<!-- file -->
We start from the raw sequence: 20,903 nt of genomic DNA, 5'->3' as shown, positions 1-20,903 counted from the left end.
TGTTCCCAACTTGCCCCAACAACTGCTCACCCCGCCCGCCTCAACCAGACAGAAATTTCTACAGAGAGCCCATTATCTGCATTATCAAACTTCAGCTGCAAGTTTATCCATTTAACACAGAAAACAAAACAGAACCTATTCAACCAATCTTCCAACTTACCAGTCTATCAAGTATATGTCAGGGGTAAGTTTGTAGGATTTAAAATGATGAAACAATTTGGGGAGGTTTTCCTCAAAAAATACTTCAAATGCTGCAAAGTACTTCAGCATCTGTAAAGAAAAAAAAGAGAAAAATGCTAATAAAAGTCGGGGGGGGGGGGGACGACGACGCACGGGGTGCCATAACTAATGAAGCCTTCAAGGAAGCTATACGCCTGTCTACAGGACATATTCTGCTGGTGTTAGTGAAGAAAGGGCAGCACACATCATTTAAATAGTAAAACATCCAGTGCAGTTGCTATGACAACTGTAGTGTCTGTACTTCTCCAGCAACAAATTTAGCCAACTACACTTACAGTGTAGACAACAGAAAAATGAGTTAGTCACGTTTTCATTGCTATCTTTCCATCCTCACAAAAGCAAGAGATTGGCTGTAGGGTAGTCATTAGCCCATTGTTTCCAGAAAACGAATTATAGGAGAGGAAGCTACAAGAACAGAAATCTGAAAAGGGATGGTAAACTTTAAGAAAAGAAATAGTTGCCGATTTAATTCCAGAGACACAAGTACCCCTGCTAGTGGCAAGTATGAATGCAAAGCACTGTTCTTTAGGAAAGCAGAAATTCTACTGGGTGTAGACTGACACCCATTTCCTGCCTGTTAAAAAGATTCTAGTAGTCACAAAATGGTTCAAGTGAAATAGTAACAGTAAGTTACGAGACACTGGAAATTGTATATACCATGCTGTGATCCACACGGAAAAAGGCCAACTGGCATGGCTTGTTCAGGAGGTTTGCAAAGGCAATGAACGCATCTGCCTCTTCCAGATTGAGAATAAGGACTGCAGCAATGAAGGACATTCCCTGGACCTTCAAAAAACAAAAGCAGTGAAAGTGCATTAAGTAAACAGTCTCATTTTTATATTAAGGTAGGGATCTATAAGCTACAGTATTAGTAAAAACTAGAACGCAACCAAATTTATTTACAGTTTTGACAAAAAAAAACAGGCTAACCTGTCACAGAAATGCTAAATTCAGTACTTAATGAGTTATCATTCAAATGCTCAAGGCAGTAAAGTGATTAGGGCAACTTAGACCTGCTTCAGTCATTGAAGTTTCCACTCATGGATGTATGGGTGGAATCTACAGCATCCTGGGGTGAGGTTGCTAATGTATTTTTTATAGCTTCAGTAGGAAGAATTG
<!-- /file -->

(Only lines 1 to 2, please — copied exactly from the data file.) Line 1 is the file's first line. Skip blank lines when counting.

We start from the raw sequence: 20,903 nt of genomic DNA, 5'->3' as shown, positions 1-20,903 counted from the left end.
TGTTCCCAACTTGCCCCAACAACTGCTCACCCCGCCCGCCTCAACCAGACAGAAATTTCTACAGAGAGCCCATTATCTGCATTATCAAACTTCAGCTGCAAGTTTATCCATTTAACACAGAAAACAAAACAGAACCTATTCAACCAATCTTCCAACTTACCAGTCTATCAAGTATATGTCAGGGGTAAGTTTGTAGGATTTAAAATGATGAAACAATTTGGGGAGGTTTTCCTCAAAAAATACTTCAAATGCTGCAAAGTACTTCAGCATCTGTAAAGAAAAAAAAGAGAAAAATGCTAATAAAAGTCGGGGGGGGGGGGGACGACGACGCACGGGGTGCCATAACTAATGAAGCCTTCAAGGAAGCTATACGCCTGTCTACAGGACATATTCTGCTGGTGTTAGTGAAGAAAGGGCAGCACACATCATTTAAATAGTAAAACATCCAGTGCAGTTGCTATGACAACTGTAGTGTCTGTACTTCTCCAGCAACAAATTTAGCCAACTACACTTACAGTGTAGACAACAGAAAAATGAGTTAGTCACGTTTTCATTGCTATCTTTCCATCCTCACAAAAGCAAGAGATTGGCTGTAGGGTAGTCATTAGCCCATTGTTTCCAGAAAACGAATTATAGGAGAGGAAGCTACAAGAACAGAAATCTGAAAAGGGATGGTAAACTTTAAGAAAAGAAATAGTTGCCGATTTAATTCCAGAGACACAAGTACCCCTGCTAGTGGCAAGTATGAATGCAAAGCACTGTTCTTTAGGAAAGCAGAAATTCTACTGGGTGTAGACTGACACCCATTTCCTGCCTGTTAAAAAGATTCTAGTAGTCACAAAATGGTTCAAGTGAAATAGTAACAGTAAGTTACGAGACACTGGAAATTGTATATACCATGCTGTGATCCACACGGAAAAAGGCCAACTGGCATGGCTTGTTCAGGAGGTTTGCAAAGGCAATGAACGCATCTGCCTCTTCCAGATTGAGAATAAGGACTGCAGCAATGAAGGACATTCCCTGGACCTTCAAAAAACAAAAGCAGTGAAAGTGCATTAAGTAAACAGTCTCATTTTTATATTAAGGTAGGGATCTATAAGCTACAGTATTAGTAAAAACTAGAACGCAACCAAATTTATTTACAGTTTTGACAAAAAAAAACAGGCTAACCTGTCACAGAAATGCTAAATTCAGTACTTAATGAGTTATCATTCAAATGCTCAAGGCAGTAAAGTGATTAGGGCAACTTAGACCTGCTTCAGTCATTGAAGTTTCCACTCATGGATGTATGGGTGGAATCTACAGCATCCTGGGGTGAGGTTGCTAATGTATTTTTTATAGCTTCAGTAGGAAGAATTG